Running a Roleplaying Game at Work

I have a confession to make. For the past 2 years I have been playing role-playing games at work. It all started rather unexpectedly. I was heading to lunch when I noticed that someone who I vaguely knew reading a fantasy novel which happened to have been used as a setting in a roleplaying game. While making small talk I mentioned this fact to him. Lo and behold, it just turns out he is a passionate role-player. For months afterwards we had awkward conversations about our weekend games and the genres we both enjoy. We often closed these conversations with “You know, we really should put together a game here at work.” Now, for me, this was one of those “Yeah, might be fun, but I’m not sure I really want to do it” sort of things. But suddenly this acquaintance of mine announces that he has spoken with several other people and they’re all keen.

“How about you GM for us next Wednesday?”

Well, it was put up or shut up time. I had been concerned that it could be awkward, strange or much worse. Mixing work and a hobby was something I had never done before and I wasn’t sure how it would play out. Ultimately I decided “What the hell.” To my surprise it has been enormous fun and not weird in the slightest. The word has got out a little bit and we even have a number of people who have expressed an interest in joining us should there be a reasonable “sense break” in the story.

I have found gaming at work is quite different to a more normal, out-of-hours or weekend game. I shall go through a few and provide some advice where I can.

Scheduling

It’s difficult to get everyone’s schedules to meet up. This has been our experience, although different work place cultures may have more or less difficulty. Our group comprises of team members from across our organisation, including backup people, administrative people and front facing customer service types as well as some members from middle management. So getting everyone’s schedules to match up can be difficult. Therefore, when we can schedule time, we do. Some weeks we have gamed 3 times a week, some weeks we have had to miss completely.

If your group has trouble organising schedules you may need to run a campaign or game where a character missing the odd session is not out of place.

Session Length

For most people, lunch time consists of an hour – for many people less than that. I would suggest that, if you have less than 45 minutes for lunch, you’re not going to get much gaming done. Go for a different sort of lunchtime entertainment. However, it is possible to get some good gaming fun in in an hour. There are a few differences to the style of play which comes about with just 1 hour to game though. You will need to cut down to the chase in terms of story setup and session start.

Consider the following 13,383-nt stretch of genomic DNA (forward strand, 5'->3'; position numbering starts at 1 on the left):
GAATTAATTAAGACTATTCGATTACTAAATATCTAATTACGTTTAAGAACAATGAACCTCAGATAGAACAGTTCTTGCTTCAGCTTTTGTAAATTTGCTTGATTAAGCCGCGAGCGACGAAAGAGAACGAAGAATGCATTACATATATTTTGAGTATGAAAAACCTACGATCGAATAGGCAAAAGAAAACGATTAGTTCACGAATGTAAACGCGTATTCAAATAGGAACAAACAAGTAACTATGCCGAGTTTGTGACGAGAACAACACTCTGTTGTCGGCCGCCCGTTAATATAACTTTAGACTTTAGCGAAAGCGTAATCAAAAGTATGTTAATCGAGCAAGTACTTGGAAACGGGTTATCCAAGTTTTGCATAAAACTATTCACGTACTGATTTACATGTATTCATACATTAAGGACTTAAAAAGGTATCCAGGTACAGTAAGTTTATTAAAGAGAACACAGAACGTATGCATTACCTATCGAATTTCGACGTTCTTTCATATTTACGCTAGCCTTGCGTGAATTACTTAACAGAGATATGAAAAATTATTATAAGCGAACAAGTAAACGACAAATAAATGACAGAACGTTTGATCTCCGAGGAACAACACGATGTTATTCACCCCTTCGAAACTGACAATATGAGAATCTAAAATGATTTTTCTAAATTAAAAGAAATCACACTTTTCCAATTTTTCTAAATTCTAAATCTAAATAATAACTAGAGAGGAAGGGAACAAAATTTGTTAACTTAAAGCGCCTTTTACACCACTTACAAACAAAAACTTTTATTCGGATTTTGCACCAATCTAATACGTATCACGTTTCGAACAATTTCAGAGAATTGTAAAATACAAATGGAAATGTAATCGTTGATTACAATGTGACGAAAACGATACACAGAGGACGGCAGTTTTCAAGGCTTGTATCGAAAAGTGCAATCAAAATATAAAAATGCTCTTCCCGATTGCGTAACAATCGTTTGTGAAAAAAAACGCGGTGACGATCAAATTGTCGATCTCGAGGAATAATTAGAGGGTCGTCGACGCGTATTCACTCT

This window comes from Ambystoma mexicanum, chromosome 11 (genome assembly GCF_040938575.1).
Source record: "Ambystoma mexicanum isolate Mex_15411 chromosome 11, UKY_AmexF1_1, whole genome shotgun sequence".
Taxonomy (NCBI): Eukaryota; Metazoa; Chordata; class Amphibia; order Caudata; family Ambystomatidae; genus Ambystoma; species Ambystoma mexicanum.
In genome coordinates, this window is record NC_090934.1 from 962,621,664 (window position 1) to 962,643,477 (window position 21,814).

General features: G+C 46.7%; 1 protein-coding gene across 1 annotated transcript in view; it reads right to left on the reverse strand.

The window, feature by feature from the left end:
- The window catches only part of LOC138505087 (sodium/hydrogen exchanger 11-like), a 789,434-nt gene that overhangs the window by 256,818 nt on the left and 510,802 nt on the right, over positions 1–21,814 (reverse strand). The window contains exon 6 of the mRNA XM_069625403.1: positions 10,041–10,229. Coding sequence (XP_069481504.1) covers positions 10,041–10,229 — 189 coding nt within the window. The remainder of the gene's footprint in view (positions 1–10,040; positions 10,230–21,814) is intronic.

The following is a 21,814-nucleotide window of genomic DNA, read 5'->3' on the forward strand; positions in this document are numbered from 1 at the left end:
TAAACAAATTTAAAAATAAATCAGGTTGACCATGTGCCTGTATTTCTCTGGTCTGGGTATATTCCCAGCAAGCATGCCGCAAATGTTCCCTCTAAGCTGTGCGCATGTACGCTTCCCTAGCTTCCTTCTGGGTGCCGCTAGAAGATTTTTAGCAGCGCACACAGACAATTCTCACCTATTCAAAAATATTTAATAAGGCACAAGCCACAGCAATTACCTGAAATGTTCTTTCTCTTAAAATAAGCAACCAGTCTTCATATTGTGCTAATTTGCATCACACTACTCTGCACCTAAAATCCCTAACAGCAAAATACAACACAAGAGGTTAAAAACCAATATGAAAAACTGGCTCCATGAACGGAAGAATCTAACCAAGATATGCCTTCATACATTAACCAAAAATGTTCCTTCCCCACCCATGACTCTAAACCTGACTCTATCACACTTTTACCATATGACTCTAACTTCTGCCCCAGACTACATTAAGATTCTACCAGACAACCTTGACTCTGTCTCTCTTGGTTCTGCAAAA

No time for Preamble

In a normal game people tend to wander in, have a bit of a chat, perhaps 15-20 minutes of nattering about the week and random other pop culture stuff. Now, it has proven impossible – probably even undesirable – to quit all chatter prior to game time. A little bit of light conversation sets the genial mood and allows everyone to relax into the game. But when you only have an hour, and some of that is usually taken up with people warming up their food and eating it, there is precious little time left to waste. Pre-game conversation is therefore kept to a minimum.

Pacing

In a normal game session there is room for the GM to let go of the reins a bit if some wonderful character interaction starts up. Whereas this can still occur to a certain extent, if 2 characters take up half the session discussing the price of Wompa pelts in-character, the pacing will suffer. The players, and the GM, feel the need to progress the story, and there’s only an hour to do it. Getting Stuff Done tends to get prioritised.

Abrupt Endings

You have to be ok to say “Okay, I’m on shift now, I have to go” in the middle of an interaction or a combat. There is no room to wait for a sense break in the game to call it quits, you have an hour and that’s it. Sometimes its impossible to fit narrative chunks easily into that time so that you aren’t forced to cut bits up.

Out of Game Time Interaction

It’s really easy to send an email to your GM to narrate a small choice or action, and they can email back just as easily the result. Doing this has several benefits. First, it makes up a bit for the short session lengths and the inherent loss of characterisation which tends to occur with the quicker pacing mandated. Another benefit is that it breaks up your work day!

All in all, gaming at work has been a wonderful experience. Not only is it something which every member of the group looks forward to in their work day and week, but it has brought a bunch of people from across my place of business together in the name of fun, and created friends out of colleagues. I would encourage others to give it a go.

DriveThruRPG.com

About Paul

Cuchulain (otherwise known as Paul) has been playing roleplaying games since he was 10 years old. Although he'll play any game under the sun, he prefers characterisation and plot over tactics and mechanics. He is never happier than when playing in or mastering a horror campaign - preferably with heavy Cthulhu Mythos overtones or theme.
This entry was posted in Games Mastering, Gaming, Role Playing Games and tagged , , , , . Bookmark the permalink.